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Stan Nickel: Building a life in Chilliwack

Stan Nickel’s career in survey has brought both challenges and rewards.  - Jenna Hauck/ Progress
Stan Nickel’s career in survey has brought both challenges and rewards.
— image credit: Jenna Hauck/ Progress

Although Stan Nickel was born, bred and raised in our fair city, his roots are firmly planted in Russia. As Mennonites, Stan’s great-grandparents and grandparents left that country with a dream of freedom and prosperity and eventually settled in Saskatchewan.

The poor economy of the ‘Dirty 30s’, coupled with severe drought conditions caused many of these re-settled Mennonite families to leave the prairies. His mother’s family relocated to Abbotsford in 1944 while his father’s family moved to Greendale three years later.

A year after the Nickel family moved to Greendale, the Fraser River breached a weakened dike and the community was flooded. The family home floated in 12 feet of flood water and moved across the Keith Wilson ditch and road and settled upright in the adjacent farm field. Without a home and in the midst of this disaster, his father’s family was directed to join other evacuees at a disaster relief camp that was set up at the Abbotsford Airport. “Dad got temporary work at a berry processing plant where mom also worked and this was where they first met,” he said.

Stan grew up in a loving home and enjoyed a rather rural lifestyle. The family had a home near the Hope River where they raised a cow, chickens and a horse. “My days were spent swimming or riding my bike. There were always lots of adventures to be had. We also had lots of corn to hoe and wood piles that had to be moved. Dad even had me operating a small farm tractor before I was 13 years old,” he said, with an earnest smile. It was also around this same time that Stan discovered motorcycles. “They became a uniquely, entertaining distraction for me,” he chuckled.

He enjoyed school and was a good student but by the time that he hit high school, Stan was confronted with the usual teenage conflicts and distractions which ultimately led to his leaving school without graduating. “This was something that I did regret but eventually, I was presented with an opportunity to do survey work; something that I found I liked to do. I needed professional accreditation to get into it and this became my motivation for getting my GED.”

In 1970, Stan took on a temporary job with the Ministry of Transport, working as part of their survey crew during the construction of the Chilliwack airport’s runway. After leaving that position, he applied for a job with the survey firm of McElhanney Associates and for the next 14 years he enjoyed his work, all the while working towards his accreditation as a surveyor. “The exams were quite intensive and were administered through the Corporation of Land Surveyors of BC. There were three sets of exams and you had to go to Victoria to take them. Each set of exams had ten tests; so there were 10 preliminary tests, 10 intermediate tests which were even more technically challenging and then 10 final tests. The process took six years in all and throughout the process I took night courses at BCIT to prepare for the tests,” he explained methodically. Although there were some challenges along the way, Stan admits that he’s always been a fighter and not a quitter and to that end, not only received his license but admits that it turned out to be a nice career.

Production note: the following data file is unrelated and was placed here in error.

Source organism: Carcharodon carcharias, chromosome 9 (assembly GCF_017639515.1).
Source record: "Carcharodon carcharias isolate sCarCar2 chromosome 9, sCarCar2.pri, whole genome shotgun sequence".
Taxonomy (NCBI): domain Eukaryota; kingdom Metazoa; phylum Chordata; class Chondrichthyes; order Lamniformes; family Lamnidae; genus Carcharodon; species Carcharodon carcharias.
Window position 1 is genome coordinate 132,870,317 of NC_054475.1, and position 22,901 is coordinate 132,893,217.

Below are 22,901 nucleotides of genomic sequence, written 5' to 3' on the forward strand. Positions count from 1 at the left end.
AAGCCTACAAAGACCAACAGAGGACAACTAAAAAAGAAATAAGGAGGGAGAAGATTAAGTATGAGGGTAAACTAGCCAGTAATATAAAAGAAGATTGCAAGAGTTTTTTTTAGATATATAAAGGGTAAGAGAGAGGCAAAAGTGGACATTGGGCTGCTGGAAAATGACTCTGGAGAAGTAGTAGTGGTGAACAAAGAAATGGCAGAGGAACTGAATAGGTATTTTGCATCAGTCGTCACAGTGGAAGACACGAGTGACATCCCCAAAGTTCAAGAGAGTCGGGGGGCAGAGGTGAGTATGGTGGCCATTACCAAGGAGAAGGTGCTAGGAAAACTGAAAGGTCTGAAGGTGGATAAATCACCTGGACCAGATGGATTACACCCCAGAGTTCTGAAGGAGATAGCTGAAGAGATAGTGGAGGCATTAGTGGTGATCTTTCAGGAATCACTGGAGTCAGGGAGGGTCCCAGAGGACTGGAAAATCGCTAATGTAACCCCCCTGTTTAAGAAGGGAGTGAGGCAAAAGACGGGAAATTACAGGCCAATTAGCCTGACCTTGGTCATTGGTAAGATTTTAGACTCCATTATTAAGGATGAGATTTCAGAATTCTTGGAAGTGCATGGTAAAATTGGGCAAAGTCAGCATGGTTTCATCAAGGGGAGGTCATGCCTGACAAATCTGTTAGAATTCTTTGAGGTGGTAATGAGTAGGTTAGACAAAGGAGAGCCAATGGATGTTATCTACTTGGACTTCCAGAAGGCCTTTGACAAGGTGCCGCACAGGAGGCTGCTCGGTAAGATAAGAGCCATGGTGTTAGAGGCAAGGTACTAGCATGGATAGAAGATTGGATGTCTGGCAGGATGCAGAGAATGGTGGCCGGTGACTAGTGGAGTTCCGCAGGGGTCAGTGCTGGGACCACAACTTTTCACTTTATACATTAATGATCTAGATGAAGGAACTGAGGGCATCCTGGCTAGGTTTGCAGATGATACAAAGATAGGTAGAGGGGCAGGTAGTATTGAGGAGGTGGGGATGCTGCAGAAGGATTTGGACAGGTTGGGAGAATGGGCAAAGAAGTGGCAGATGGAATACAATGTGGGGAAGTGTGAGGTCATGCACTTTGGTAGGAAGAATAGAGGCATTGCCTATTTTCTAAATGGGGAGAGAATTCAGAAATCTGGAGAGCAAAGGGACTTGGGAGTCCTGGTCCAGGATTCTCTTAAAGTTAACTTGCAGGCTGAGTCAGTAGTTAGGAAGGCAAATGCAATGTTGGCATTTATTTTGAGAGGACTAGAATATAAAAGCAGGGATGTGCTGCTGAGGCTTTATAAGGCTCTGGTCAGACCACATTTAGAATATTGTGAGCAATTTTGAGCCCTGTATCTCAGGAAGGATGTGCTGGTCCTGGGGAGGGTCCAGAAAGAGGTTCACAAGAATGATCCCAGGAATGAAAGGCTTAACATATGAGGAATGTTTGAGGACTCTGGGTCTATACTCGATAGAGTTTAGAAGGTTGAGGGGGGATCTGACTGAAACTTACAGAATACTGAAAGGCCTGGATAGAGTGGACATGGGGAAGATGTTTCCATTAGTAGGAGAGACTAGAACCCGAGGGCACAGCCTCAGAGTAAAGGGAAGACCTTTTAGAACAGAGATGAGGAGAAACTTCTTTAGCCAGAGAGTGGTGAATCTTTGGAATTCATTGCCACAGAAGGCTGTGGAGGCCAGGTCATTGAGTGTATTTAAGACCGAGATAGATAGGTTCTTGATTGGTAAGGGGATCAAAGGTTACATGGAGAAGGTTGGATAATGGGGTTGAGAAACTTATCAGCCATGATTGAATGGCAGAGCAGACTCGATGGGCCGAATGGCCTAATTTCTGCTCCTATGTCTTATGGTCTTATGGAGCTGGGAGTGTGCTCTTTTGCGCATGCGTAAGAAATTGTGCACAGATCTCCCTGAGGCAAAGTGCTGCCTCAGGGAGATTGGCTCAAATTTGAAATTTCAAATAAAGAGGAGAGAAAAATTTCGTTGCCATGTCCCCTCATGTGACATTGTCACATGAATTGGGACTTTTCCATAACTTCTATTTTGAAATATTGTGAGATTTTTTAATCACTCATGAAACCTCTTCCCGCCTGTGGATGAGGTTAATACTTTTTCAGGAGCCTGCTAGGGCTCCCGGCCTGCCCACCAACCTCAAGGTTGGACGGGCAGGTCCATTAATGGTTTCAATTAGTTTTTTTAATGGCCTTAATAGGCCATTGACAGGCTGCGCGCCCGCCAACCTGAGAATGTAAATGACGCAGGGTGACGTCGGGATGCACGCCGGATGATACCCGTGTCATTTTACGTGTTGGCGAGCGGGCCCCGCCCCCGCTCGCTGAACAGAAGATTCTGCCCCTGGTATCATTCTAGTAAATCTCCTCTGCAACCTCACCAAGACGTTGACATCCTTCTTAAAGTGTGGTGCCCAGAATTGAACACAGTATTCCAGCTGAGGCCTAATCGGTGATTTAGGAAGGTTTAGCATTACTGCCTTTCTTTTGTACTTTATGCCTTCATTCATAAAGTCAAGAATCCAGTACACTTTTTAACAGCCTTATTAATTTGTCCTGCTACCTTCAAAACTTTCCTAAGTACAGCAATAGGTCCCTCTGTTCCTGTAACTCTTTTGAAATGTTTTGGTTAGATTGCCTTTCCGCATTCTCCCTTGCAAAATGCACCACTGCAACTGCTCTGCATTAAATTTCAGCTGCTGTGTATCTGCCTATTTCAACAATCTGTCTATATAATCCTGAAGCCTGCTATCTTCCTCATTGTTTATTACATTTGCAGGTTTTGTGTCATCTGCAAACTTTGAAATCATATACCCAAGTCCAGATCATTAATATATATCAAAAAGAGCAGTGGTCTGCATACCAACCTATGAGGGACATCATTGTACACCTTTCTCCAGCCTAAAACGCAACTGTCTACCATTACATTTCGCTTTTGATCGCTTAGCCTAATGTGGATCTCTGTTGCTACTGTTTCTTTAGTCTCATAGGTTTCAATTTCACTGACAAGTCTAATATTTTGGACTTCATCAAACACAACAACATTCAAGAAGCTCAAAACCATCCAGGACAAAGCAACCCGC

In the Fall of 1985, Stan took out a business license and started up his own surveying company and was successful right through to his retirement last year.

“How lucky I was to happen upon a job that truly fascinated and entertained me.” While he admits that he misses the work, he concedes that it was the right thing to do at the right time. “It’s been nice having the chance to take my grandkids to hockey,” he said with a chuckle.

His career was always interesting if not adventurous at times. Stan travelled to Saudi Arabia twice on business and it was a remarkable journey. “It was a grand adventure that included superlative technical accomplishments plus heartbreaking separation from my family,” he admitted.  Stan became a charter member of the Chilliwack and District Home Builders’ Association; then he became their first secretary and then their first non-builder president. “As their president, I was able to help leverage a significant agreement with the City of Chilliwack called the Modified Approval Process and we received a ‘Gold’ Georgie Award for that agreement,” he said. He also served as chair of the Aboriginal Liaison Committee for the Association of Canada Land Surveyors and served as founding member and then chair of the Business Practices Committee for the Association of BC Land Surveyors. Today, Stan enjoys his work as a member of the Chilliwack Rotary Club and being what he calls a ‘couch potato’ hockey fan. “I’m also a Chilliwack Chiefs seasons ticket holder,” he quickly added.

Stan was very close to his parents and although they are gone now, he appreciates his mother’s influence on him in developing a life-long curiosity for learning. He’s equally thankful to his father for teaching him that he would never appreciate a good job until he had experienced a bad one and for the life lessons of team sports and about being strong and responsible for his family.

While Stan was always passionate about his work, it is his family that he’s devoted to and for him, they are his rock. He adores his wife, his three children and four grandchildren. “My wife is the glue that binds our family together and I am so proud of my children for growing into responsible, productive and caring adults. I’m also so grateful to my grandchildren for partly filling the huge holes in my life which are left by the passing of those whom I have loved.”

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